Chef is a term commonly used to refer to an individual who cooks professionally. Within a restaurant however, chef (French for chief or head) is often only used to refer to one person: the one in charge of everyone else in the kitchen. This is usually the Executive Chef. There are many kinds of kitchen organizations, with the titles and duties for each position varying depending on the particular restaurant. In general, the hierarchy in a classical kitchen brigade is as follows:
The Chef de Cuisine's placement within the kitchen can vary depending on the individual restaurants hierarchy setup. Generally, it is either equivalent to an Executive Chef position, or a position equivalent to a Sous Chef, under the command of an Executive Sous Chef.
The sous chef (pronounced "soo-shef" -- French for "under chef") is the direct assistant of the Executive Chef. The Sous Chef often shares some duties with the executive chef, such as menu planning, costing and ordering. Larger kitchens often have more than one sous chef, with each covering a certain shift or having his or her own area of responsibility, such as the banquet sous chef, in charge of all banquets, or the executive sous chef, in charge of all other sous chefs.
Generally done by the sous chef, the expediter serves as the liaison between the customers in the dining room and the line cooks. With the help of proper coordination and timing, they make sure that the food gets to the wait staff in a timely fashion, so that everyone sitting at a particular table is served simultaneously.
A chef de partie, also known as a "station chef" or "line cook", is in charge of a particular area of production. In large kitchens, each station chef might have several cooks and/or assistants. In most kitchens however, the station chef is the only worker in that department. Line cooks are often divided into a hierarchy of their own, starting with "First Cook", then "Second Cook", and so on as needed.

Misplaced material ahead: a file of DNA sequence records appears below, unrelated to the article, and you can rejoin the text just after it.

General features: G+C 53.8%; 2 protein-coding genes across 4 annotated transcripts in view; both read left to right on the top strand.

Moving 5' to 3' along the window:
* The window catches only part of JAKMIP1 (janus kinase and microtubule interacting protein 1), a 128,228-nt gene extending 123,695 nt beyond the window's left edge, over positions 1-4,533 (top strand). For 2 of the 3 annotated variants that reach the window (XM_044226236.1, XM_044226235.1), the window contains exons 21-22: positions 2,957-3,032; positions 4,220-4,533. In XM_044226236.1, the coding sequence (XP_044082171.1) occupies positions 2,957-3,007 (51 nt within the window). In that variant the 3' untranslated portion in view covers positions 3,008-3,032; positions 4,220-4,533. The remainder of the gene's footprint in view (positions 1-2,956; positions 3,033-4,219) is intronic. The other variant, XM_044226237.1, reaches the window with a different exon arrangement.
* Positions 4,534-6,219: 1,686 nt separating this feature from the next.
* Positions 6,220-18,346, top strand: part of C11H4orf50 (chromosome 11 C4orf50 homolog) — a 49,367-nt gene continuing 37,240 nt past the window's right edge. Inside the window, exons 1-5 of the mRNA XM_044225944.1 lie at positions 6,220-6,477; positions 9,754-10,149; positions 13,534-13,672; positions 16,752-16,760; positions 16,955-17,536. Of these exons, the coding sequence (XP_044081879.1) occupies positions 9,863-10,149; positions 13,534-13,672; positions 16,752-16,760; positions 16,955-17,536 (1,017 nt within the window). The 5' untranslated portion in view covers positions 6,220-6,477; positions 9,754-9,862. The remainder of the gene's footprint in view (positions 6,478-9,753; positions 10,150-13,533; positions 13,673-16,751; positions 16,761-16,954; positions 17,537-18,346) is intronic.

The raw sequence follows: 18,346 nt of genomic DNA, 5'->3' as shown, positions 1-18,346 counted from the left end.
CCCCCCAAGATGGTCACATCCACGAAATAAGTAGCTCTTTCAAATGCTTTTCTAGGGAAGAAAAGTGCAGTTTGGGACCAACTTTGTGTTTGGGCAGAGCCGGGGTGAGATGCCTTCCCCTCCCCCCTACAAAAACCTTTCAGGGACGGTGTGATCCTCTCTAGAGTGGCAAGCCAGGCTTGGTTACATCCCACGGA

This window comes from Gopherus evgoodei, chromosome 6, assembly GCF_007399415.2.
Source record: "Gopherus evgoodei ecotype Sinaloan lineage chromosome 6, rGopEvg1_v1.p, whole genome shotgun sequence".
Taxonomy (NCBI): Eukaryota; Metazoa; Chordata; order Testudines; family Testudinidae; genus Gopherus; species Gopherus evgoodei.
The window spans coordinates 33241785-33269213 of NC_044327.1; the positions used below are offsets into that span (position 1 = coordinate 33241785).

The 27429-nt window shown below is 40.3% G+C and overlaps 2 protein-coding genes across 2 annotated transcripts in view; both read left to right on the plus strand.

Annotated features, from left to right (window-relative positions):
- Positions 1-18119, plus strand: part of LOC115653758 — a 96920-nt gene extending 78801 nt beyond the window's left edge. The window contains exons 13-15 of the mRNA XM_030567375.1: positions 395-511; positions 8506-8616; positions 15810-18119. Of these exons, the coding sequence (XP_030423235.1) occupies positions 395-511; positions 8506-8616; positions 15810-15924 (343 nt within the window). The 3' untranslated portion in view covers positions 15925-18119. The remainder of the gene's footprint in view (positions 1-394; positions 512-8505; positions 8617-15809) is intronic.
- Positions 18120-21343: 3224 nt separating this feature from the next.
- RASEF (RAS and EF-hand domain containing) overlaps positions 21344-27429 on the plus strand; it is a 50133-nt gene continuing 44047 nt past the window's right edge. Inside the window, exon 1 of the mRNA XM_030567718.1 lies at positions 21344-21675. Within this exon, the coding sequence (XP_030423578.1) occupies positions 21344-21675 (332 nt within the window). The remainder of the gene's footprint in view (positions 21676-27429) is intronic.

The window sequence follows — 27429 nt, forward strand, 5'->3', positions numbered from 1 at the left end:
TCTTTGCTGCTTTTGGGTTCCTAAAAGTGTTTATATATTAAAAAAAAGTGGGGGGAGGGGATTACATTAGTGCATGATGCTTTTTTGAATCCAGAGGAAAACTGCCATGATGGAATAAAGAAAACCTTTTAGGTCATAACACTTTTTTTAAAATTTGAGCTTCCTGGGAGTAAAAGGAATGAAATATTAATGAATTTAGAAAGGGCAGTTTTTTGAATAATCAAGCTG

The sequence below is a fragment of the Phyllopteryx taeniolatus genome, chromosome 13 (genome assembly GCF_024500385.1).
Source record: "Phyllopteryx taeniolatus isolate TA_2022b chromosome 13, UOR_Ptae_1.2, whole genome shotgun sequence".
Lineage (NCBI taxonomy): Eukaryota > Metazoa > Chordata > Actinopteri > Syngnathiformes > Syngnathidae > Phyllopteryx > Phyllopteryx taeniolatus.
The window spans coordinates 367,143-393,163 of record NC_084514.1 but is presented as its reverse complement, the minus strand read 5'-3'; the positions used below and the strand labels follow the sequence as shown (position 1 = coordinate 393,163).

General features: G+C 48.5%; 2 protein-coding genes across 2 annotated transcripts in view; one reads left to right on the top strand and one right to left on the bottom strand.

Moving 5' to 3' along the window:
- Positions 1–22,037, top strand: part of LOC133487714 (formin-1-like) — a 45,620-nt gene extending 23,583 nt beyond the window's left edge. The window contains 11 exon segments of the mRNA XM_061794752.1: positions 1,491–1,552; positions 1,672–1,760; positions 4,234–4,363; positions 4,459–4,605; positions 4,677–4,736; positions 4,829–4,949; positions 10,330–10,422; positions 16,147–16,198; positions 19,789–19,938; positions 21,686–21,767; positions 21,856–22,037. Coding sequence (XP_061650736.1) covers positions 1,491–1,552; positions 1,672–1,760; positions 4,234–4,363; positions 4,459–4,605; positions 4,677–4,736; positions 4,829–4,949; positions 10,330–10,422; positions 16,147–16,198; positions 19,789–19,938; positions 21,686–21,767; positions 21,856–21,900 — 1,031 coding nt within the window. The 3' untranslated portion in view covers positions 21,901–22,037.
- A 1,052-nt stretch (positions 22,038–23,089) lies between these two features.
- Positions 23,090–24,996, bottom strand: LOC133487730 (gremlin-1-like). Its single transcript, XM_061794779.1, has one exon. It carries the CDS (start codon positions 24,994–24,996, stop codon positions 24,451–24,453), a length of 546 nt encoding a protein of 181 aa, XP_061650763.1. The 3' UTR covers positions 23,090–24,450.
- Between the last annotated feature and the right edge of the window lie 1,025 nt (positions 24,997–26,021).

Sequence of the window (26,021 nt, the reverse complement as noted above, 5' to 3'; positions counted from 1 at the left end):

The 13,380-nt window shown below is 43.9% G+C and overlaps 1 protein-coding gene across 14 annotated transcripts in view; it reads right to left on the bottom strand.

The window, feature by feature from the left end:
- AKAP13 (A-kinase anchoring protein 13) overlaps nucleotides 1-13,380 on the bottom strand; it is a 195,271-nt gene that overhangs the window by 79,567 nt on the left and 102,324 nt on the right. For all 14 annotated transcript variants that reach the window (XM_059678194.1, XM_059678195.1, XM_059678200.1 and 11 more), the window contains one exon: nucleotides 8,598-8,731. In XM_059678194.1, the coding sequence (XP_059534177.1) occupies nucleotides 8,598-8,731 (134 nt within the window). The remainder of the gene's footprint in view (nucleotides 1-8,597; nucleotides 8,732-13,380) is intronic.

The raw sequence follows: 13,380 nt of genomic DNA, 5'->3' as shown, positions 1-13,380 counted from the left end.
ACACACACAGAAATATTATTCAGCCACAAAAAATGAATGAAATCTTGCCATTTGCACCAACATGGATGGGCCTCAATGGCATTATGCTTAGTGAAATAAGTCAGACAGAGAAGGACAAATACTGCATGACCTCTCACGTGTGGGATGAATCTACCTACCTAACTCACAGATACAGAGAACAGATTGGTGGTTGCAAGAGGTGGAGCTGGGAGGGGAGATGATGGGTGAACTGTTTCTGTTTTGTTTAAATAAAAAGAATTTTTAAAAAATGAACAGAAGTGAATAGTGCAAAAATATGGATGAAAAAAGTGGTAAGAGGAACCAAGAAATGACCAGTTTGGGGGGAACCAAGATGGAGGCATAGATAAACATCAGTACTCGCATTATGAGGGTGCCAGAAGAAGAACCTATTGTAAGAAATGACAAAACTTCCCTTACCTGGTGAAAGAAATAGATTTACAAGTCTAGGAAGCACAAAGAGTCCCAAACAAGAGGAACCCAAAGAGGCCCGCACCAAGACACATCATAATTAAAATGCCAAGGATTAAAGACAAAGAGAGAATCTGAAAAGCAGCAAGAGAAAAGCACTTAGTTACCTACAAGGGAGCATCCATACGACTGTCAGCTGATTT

In larger kitchens, each station chef would have cooks and assistants (commis) that help with the particular duties that are assigned to that area. With experience, assistants may be promoted to station cooks and then to station chefs.
A valet or gentleman's gentleman is a gentleman's male servant. The valet performs personal services such as maintaining his employer's clothes, running his bath and perhaps (especially in the past) shaving his employer. In a great house the master of the house had his own valet, in the grandest the same would go for other adult members of the employing family (e.g. master's sons), at a court even minor princes and high officials may be assigned one, but in a smaller household the butler (the majordomo in charge of the household staff) might have to double as his employer's valet. In a bachelor's household the valet might perform light housekeeping duties as well. Valets, like butlers and most specialized domestic staff, have become relatively rare, and a more common — though still infrequent — arrangement is the general servant performing combined roles.
Traditionally, valets did much more than merely lay out clothes and take care of personal items. He was also responsible for making travel arrangements, dealing with any bills and handling all money matters concerning his master or his master's household.
About the Author
Freelance writer for over eleven years.